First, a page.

What is borderline personality disorder (BPD)?
Borderline personality disorder is diagnosed as a cluster of long-standing problems with relationships, identity or sense of self, and the control of emotions and behaviour. Recurring suicidal impulses and self-harm are generally seen as a core problem area.
What are the symptoms?
People diagnosed with BPD experience the following difficulties:
• Problems with emotions and moods can include very strong emotions that are easily triggered. Some people have learned to cope with this situation by suppressing most emotions, but this can be a problem when emotions break through. Suppression of emotions can also result in feelings of deadness, unreality or boredom. Problems with anger are common and may include feeling angry a lot of the time, violent or aggressive behaviour when angry or alternatively blocking most awareness of anger. Problems with moods often include depression.
• Problems with thinking can include problems in experiencing or identifying a cohesive identity or self and difficulty in maintaining a clear sense of one’s own feelings and thoughts when in the presence of others with strong views or emotions.
• Problems with self-damaging behaviour often include deliberate self-harm and/or suicide attempts in response to these emotional problems. Other similar difficulties include the abuse of drugs or alcohol, binge eating and problem gambling which may also be used as ways of attempting to cope with emotions.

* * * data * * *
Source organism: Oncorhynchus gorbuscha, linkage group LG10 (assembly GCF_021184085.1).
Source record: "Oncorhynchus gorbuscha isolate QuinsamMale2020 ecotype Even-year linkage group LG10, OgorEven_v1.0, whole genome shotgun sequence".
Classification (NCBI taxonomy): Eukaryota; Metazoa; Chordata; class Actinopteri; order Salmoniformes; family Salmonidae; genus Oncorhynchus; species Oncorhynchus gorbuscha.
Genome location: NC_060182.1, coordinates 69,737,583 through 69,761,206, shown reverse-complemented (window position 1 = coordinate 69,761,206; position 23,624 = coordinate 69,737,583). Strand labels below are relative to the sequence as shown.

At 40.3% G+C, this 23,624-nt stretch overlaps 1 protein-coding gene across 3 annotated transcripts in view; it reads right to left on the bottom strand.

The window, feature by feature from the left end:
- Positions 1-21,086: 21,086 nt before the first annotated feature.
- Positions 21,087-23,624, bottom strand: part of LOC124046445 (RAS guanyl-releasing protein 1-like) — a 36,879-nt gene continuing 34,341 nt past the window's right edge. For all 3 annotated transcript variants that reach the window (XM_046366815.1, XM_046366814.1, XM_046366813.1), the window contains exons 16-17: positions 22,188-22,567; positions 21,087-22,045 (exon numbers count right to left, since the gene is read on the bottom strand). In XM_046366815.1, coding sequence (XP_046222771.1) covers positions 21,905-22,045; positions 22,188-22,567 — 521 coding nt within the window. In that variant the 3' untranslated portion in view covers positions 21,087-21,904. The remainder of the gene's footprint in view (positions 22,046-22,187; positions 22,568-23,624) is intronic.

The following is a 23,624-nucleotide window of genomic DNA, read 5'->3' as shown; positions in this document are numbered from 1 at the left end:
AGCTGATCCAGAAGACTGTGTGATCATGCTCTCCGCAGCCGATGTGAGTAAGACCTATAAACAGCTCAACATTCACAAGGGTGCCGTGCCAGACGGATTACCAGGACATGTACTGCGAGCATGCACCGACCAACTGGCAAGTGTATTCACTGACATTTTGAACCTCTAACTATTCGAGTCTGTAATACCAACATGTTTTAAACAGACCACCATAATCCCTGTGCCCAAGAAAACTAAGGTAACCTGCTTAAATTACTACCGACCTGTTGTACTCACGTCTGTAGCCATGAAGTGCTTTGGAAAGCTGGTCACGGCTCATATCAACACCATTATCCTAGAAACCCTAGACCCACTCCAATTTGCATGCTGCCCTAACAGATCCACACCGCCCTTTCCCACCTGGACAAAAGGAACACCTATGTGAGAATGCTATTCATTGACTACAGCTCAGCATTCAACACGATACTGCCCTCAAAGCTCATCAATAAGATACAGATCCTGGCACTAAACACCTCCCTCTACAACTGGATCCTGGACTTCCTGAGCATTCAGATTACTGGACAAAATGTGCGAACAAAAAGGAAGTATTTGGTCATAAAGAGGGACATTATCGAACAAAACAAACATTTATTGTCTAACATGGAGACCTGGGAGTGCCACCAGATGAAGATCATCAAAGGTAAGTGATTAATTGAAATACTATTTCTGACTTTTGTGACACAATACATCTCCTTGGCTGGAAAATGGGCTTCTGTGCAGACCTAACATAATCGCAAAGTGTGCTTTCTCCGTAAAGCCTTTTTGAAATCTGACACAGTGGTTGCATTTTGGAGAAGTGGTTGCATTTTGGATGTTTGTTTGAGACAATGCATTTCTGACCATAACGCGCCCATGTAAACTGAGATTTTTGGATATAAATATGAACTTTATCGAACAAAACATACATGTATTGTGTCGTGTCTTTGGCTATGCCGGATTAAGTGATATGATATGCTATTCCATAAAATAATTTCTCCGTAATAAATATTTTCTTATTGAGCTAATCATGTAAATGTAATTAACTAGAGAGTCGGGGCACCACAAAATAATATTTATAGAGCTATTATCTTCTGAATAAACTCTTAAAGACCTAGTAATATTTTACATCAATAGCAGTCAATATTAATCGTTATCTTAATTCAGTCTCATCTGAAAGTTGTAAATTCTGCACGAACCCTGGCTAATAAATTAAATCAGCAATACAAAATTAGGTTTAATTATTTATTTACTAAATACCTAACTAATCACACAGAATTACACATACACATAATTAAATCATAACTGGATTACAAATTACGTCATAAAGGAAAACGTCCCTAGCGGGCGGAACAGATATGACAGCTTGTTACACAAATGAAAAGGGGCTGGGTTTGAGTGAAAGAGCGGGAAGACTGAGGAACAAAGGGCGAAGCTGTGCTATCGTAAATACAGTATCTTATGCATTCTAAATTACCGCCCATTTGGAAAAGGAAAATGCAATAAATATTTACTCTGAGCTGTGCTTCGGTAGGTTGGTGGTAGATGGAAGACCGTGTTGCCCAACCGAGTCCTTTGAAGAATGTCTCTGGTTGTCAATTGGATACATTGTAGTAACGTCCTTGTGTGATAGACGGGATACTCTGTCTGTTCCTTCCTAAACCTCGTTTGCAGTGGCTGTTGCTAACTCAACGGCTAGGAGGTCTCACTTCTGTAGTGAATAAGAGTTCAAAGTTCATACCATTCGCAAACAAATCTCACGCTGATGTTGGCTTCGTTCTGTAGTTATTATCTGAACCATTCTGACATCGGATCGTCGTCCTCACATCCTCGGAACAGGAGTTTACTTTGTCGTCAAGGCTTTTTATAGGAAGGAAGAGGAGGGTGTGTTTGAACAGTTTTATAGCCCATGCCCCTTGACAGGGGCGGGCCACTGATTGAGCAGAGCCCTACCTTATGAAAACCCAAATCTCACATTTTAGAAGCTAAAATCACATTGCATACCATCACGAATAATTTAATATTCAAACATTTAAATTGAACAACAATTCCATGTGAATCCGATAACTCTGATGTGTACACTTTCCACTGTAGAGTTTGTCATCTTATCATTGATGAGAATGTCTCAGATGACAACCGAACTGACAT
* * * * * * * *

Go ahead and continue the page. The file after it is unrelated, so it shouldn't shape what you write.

• Problems in relationships can include strong and changeable feelings of love and hate and great sensitivity to signs of rejection or criticism. Along with this may go a tendency to not see, or not trust the positive aspects in a relationship. Also common are problems of dependency – either feeling very dependent, or trying to avoid dependency and closeness – and difficulty in coping with losses and separations. Changeable or suppressed emotions can cause difficulties in relationships, as can altered states of mind and difficulties with trust.
How common is borderline personality disorder?
About 2% of the population is estimated to meet the diagnostic criteria for BPD, but that number has risen to as high as 4% after the covid pandemic.
What causes borderline personality disorder?
There is a number of theories about the cause of BPD. All of them however, agree that the combination of a predisposition, neurophysiology and the impact of trauma and neglect play a part in the development of the disorder. All schools of thought agree on the impact of trauma on the development of the condition. 70% of people diagnosed with BPD have a history of trauma, especially sexual abuse. It is important to note that abuse is neither necessary (30% of people have not experienced abuse) nor sufficient (the vast majority of people who are sexually abused do not develop BPD). All schools of thought are mindful of the neurophysiological factors but disagree about the relative importance of these. Possible scenarios include: